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Samantha Gorel is an artist who mainly creates through the medium of copic markers, along with the aid of watercolors and gouache. This year she will be attending her first convention as a vendor at the Phoenix Comicon. Two of her teachers have had the greatest influence on making her into the artist she is today. One taught her to trust herself and be confident in what she wants to accomplish.
The other teacher had a more unconventional approach such as leaving her in the middle of nowhere for 24 hours along with teaching her to scuba dive, taking her into the center of the biggest fire in Arizona’s history, and making her understand and love every inch of the world around her. All the love she has received keeps her going whenever she finds herself having a hard time with art or she just can’t get something right.
ToonariPost (TP): How and when did you first start practicing your art (are you traditionally trained or self-taught)?
Samantha Gorel (SG): I first started drawing in 6th grade. My friend bought a “How to Draw Manga” book from one of those book fairs. We learned how to draw only one chibi and that’s all we could do, but I drew that single thing about 100 times. Then I went out and bought a different book. I never attended any art schools (though I wish I could have); all of my knowledge of art has come from instruction books and the internet.
TP: What mediums do you use for your art work? Which is your favorite and why?
SG: I use mainly copic markers, Winsor and Newton watercolor and Turner Acryl gouache. I use copics the most, but recently I’ve been really into acrylic gouache because I’ve been using it like watercolor, but it enables me to manipulate the opacity.
TP: What piece of your work is your favorite and why?
SG: This one is probably my favorite. I like the composition and colors in it, and it’s a bit less girly than the others. I really love using foreshortening because it lets me create a more dynamic picture.
TP: When you first started did you ever hit any bumps in your art process. How did you overcome them?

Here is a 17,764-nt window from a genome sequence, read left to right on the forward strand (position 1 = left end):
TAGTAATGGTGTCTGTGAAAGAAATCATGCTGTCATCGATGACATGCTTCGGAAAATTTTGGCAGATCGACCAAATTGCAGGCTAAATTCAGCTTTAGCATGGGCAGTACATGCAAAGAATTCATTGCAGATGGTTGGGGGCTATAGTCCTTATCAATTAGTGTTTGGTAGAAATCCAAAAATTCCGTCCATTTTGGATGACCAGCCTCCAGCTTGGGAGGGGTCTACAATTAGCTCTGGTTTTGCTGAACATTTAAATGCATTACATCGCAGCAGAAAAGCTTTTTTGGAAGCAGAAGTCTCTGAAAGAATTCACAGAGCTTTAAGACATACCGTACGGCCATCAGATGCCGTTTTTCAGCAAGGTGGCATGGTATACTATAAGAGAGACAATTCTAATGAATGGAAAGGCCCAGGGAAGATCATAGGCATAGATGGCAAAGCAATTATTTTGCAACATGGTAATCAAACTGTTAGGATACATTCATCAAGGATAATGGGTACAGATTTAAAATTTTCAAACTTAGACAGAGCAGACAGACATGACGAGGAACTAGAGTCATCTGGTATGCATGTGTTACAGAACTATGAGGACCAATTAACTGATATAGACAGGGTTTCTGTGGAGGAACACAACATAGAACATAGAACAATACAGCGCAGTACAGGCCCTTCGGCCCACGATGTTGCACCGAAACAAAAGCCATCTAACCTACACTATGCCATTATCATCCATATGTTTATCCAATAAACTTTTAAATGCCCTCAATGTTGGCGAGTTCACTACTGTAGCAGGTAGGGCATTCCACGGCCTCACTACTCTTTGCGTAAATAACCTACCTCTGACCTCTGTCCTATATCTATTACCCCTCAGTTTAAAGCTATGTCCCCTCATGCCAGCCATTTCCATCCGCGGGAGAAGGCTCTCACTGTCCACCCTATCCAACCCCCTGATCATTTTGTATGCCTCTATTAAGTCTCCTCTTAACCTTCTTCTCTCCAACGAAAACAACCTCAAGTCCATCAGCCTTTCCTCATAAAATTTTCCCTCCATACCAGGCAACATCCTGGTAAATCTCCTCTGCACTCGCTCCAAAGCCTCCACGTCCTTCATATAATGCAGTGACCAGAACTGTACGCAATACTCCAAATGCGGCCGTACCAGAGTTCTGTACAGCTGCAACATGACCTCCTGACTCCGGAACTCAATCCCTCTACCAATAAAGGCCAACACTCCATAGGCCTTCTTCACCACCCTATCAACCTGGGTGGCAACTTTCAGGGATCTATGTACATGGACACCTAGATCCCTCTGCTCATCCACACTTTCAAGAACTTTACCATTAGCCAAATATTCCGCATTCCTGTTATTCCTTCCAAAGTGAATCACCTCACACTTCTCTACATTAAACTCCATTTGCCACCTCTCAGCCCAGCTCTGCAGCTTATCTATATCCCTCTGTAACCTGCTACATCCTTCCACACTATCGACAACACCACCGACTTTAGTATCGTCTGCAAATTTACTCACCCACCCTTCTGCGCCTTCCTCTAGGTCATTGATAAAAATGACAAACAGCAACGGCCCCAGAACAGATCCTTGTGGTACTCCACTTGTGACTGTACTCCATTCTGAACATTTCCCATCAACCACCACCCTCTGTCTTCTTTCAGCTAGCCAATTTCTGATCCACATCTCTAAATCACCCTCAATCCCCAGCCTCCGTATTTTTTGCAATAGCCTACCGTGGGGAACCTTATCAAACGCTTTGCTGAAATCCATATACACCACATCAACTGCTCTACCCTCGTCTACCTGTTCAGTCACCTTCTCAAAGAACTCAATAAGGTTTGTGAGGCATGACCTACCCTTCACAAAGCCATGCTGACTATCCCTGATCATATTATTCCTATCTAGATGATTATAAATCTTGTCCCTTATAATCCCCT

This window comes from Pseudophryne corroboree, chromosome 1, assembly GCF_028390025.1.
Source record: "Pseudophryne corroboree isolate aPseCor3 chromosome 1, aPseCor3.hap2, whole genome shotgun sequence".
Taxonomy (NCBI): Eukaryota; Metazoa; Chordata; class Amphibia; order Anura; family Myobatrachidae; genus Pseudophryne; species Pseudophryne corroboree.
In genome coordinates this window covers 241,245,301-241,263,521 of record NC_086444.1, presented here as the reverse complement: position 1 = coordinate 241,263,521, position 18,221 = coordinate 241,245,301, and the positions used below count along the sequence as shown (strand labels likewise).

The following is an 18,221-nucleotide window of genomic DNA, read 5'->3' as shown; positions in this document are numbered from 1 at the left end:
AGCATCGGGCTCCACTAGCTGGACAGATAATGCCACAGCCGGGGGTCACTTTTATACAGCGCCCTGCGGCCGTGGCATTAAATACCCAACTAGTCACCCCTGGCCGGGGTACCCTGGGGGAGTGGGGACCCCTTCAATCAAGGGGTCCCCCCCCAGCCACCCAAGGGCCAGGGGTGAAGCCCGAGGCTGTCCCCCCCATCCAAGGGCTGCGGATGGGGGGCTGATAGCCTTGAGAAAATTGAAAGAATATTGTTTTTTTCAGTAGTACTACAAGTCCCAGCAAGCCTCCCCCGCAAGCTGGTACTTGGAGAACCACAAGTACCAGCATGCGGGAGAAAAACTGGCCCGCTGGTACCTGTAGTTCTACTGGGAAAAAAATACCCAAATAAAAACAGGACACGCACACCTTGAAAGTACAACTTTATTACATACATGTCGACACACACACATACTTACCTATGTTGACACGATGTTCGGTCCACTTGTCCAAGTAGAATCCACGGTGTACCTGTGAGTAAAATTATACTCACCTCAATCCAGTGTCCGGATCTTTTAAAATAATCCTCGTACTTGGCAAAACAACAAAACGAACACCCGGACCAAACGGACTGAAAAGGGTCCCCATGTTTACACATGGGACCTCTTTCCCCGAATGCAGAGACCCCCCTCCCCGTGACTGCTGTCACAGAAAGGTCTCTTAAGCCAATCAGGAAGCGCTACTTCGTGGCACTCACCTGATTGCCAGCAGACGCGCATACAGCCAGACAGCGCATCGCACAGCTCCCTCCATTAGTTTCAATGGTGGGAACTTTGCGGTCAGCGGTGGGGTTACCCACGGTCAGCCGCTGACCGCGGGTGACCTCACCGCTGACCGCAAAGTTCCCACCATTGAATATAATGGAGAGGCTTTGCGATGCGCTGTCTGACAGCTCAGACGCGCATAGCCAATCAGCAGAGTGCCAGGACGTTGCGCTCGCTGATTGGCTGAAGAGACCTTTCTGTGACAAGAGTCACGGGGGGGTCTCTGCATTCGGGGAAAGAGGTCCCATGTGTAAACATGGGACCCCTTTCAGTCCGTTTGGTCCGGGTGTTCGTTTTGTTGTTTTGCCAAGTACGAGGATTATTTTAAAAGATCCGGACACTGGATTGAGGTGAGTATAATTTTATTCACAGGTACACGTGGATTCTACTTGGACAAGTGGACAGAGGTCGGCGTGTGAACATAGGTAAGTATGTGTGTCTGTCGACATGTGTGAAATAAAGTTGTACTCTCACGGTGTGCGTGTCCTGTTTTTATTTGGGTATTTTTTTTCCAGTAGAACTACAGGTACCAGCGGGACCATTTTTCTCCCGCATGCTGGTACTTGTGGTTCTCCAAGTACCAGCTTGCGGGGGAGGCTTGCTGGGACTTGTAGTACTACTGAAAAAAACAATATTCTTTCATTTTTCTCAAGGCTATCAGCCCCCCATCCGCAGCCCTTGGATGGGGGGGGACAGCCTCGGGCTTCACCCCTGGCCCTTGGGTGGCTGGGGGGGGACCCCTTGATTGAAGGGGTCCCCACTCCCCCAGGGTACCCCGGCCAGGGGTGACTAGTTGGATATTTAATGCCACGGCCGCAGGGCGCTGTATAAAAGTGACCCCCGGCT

SG: I hit a ton of bumps all the time, especially as I get further along in my art. When you are young and a bad artist you think you are pretty good and have a lot of confidence. But now that I’m older and all my friends are professionals, with a mastery of anatomy, I realize how little I really know. I can only get over my bumps and problems thanks to their encouragement and guidance.
TP: Who or what are your inspirations and why?
SG: Kaoru-chan, Elenath and Emperpep from DeviantART and Satono Sakiyama (one of the artists commonly seen in Style School), Babiry and a bunch of other artists from Japan and DeviantART. I really love looking at others art for inspiration.
TP: I see you will be a vendor at Phoenix Comicon this year. How are you preparing for it and what are you looking forward to the most?
TP: How will this convention be different than any others that you have been to? How do you decide which conventions to go to and which to pass by?
SG: This is by far the biggest convention I have been to. All the others have only had around 5,000 people at them. Comic con will be huge and I’ll probably go into shock the first time the doors open. I hope one day to become an invited guest, but for now I go to them based off of how close they are to me because travel and lodging costs make it very hard to make a profit.
TP: What is your most memorable moment from any convention you have been to?
SG: My first convention, the moment when I realized how unprepared I was. I learned that day that doing the art was only half the battle and that I needed to present my art professionally as well.
TP: Would you consider working with other artists to do a piece?
SG: I usually like to work with artists who are either close to or better than my art level, or close to or better than my production level. For example, if someone is a great artist, but has no convention experience, or if they know all about conventions, but the art is just so-so. I learned the most from one of my friends who showed me that she didn’t need the best art in the world to make other people think she was a great artist. I also like to help out beginners a lot. But I will admit my all time favorite people to work with are my professional friends who are awesome at everything, because I learn so much from them.
TP: If there was any art medium that you wish you could master, what would it be and why?
SG: Does anatomy count? Haha I don’t really see it as mastering a medium, rather than knowing where to put which colors, and hand control. I guess if I had to pick anything though, it would be comic book pages. The medium of creating a believable and beautiful story is amazing to me.
TP: What are your goals in life? Do you plan to continue art as a hobby or make it a career?
SG: I am currently going to college for Biology Conservation and Botany. I would love to have a career in art, but i know it doesn’t make much money and I want to be able to comfortably support myself. So I will pursue art as a professional hobby. Meaning, I will work as a professional and towards a career, but i won’t quit a regular job, unless I can pay my bills without a problem with my art.
TP: Do you feel that your culture has influenced you in some way that makes you different than other artists?
SG: I wish, I’m an American and my family was all born here so I don’t have much culture in me. Only a fascination with other cultures, which impacts the artists I like and the materials I use, but unfortunately that’s it.